6 Unique Ways to Use Garlic from Your Garden

There are countless reasons to grow garlic in your garden and an abundance of recipes showcasing its versatility in the kitchen.

In this blog, we will delve into six unique ways to utilize garlic in its purest form, where garlic takes center stage and shines in all its flavorful glory.

Join us on this culinary adventure as we explore the wonderful world of garlic and discover new and creative ways to incorporate this aromatic ingredient into your cooking repertoire!

This first suggestion will be the boldest way to use garlic, while the subsequent ones will offer milder yet equally unique ideas for incorporating garlic into your dishes.

Eating raw garlic

Garlic has been used in holistic, homeopathic, and traditional Chinese medicine for centuries due to its numerous health benefits.

In holistic and homeopathic practices, garlic is valued for its medicinal properties, including its ability to boost the immune system, reduce inflammation and promote cardiovascular health. It is often used as a natural remedy for various ailments, such as colds, flu, infections and digestive issues.

In Traditional Chinese Medicine (TCM), garlic is considered a warming herb that is believed to strengthen the body's Qi (life force.) It is commonly used to treat conditions such as coughs, asthma, and digestive disorders. Garlic is also thought to have detoxifying properties and is used to expel toxins from the body.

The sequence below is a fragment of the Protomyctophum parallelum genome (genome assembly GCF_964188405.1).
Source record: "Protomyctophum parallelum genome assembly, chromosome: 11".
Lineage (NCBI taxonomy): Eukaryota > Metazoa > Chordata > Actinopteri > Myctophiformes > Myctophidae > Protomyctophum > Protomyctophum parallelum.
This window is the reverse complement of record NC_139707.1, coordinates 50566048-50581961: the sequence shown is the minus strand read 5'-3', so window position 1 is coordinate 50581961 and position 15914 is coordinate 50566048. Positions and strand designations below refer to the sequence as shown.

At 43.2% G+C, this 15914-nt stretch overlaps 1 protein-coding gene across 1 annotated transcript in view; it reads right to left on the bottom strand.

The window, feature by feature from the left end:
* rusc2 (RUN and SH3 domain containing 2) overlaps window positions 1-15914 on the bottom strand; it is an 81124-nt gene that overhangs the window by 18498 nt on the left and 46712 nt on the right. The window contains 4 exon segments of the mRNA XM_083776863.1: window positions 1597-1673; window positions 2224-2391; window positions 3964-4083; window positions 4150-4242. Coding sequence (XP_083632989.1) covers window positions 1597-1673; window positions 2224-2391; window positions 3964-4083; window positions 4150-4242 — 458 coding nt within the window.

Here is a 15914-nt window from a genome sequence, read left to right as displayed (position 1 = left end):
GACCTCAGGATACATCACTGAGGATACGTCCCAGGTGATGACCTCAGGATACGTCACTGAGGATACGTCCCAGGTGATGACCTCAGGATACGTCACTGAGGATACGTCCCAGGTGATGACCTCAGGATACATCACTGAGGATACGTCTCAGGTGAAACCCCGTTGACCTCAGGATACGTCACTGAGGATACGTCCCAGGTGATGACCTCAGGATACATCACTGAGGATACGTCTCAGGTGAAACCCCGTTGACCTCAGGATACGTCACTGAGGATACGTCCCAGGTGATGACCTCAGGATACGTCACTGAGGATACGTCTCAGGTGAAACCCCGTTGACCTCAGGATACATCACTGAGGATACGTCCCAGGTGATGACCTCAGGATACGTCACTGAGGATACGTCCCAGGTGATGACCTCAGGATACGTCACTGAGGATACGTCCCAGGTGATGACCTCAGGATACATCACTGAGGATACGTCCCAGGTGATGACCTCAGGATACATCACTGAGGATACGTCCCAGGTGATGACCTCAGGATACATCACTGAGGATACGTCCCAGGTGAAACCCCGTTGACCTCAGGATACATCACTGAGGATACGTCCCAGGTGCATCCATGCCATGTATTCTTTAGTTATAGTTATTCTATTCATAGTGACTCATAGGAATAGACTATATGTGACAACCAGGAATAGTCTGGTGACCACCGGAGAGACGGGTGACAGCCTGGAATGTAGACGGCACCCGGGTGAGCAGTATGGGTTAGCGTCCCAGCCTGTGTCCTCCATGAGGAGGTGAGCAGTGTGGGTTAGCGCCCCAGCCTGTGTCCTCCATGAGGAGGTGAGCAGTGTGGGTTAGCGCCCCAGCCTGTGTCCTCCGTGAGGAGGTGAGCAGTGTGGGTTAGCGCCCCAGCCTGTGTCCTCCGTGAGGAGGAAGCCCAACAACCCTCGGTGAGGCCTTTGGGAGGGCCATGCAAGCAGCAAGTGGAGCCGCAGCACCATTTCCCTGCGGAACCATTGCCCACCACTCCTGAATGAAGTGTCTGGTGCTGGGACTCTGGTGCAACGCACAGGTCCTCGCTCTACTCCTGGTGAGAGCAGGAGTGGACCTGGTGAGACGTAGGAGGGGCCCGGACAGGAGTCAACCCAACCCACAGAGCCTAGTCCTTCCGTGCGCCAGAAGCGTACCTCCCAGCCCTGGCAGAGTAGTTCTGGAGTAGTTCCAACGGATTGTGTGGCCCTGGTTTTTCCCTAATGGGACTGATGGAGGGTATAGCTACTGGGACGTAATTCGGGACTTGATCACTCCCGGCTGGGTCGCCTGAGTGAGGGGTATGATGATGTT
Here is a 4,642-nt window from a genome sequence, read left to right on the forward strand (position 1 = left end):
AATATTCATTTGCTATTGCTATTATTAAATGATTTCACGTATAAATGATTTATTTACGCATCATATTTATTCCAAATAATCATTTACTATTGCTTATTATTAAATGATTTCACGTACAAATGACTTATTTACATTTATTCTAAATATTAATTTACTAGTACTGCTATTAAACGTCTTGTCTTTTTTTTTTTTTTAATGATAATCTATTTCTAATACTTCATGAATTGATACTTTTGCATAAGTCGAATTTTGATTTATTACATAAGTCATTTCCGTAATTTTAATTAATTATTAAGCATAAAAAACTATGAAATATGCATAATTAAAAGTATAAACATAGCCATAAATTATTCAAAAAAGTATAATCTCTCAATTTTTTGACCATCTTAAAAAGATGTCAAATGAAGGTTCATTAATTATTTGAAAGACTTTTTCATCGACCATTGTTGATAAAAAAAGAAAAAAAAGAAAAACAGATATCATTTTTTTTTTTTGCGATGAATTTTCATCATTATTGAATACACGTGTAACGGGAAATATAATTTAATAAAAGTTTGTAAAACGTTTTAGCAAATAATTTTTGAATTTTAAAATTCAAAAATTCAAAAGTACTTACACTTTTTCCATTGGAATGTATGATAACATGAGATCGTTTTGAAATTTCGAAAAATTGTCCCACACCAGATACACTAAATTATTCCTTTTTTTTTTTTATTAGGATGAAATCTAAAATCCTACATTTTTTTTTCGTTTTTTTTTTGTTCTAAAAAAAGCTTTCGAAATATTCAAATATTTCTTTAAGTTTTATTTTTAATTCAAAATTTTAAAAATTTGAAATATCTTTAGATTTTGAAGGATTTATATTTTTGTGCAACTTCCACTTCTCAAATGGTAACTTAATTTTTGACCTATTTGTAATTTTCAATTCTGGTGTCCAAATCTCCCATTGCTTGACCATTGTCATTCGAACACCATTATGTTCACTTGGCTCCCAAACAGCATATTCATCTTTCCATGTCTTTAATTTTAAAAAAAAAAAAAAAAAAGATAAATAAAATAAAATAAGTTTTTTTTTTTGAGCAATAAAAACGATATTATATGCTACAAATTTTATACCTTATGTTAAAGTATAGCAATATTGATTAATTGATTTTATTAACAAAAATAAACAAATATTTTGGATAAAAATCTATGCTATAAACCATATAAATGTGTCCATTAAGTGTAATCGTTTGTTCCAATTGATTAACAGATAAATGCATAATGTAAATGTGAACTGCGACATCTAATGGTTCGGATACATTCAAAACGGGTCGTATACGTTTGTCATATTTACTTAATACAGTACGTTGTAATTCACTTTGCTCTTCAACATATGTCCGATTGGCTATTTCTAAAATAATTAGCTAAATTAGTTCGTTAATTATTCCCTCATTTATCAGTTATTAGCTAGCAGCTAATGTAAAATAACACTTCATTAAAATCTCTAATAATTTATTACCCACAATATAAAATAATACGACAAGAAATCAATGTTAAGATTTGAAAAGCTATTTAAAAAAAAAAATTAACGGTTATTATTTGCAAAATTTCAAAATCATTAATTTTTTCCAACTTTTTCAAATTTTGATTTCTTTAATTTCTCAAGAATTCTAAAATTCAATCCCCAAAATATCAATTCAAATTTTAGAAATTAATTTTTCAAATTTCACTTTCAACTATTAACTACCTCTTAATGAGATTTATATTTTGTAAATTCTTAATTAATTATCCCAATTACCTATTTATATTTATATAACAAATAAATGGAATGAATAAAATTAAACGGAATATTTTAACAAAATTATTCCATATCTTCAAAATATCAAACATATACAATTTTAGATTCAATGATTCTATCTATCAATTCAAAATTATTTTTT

Begin with a small amount and gradually increase as you become accustomed to its intensity. While consuming raw garlic on an empty stomach is believed to enhance its benefits, it may cause digestive discomfort for some individuals, so be mindful of that. If eating it alone feels too intense, consider incorporating raw garlic into your meals. Remember that raw garlic can leave a strong odor on your breath and skin. Chewing parsley or mint leaves afterward, or brushing your teeth and using mouthwash, can help mitigate any lingering odor.

Roasted garlic magic

Roasting garlic transforms its sharp bite into a sweet and savory treat. Roasted garlic is easy and fast to make, Begin by drizzling whole heads of garlic with a bit of oil, then wrap them tightly in foil. Place the wrapped garlic in the oven at low heat and roast until the cloves are soft and caramelized. Once roasted, spread the cloves on crusty bread for a delicious appetizer or add them to a charcuterie board to enhance the flavor profile of your spread.

Garlic confit

Garlic confit is a culinary technique that involves slowly cooking whole garlic cloves in oil at a low temperature until they become soft, fragrant and golden brown. 

To make garlic confit, peeled garlic cloves are submerged in a flavorful oil, such as olive oil, and gently cooked over low heat for an extended period, often several hours. This slow cooking process allows the garlic to soften and develop a rich, sweet flavor while infusing the oil with its aromatic essence.

Once the garlic cloves are tender and caramelized, they can be stored in the oil, where they will continue to develop flavor and remain preserved.

Garlic confit is the perfect spread on bread, can be tossed with pasta, drizzled over roasted vegetables or added into sauces.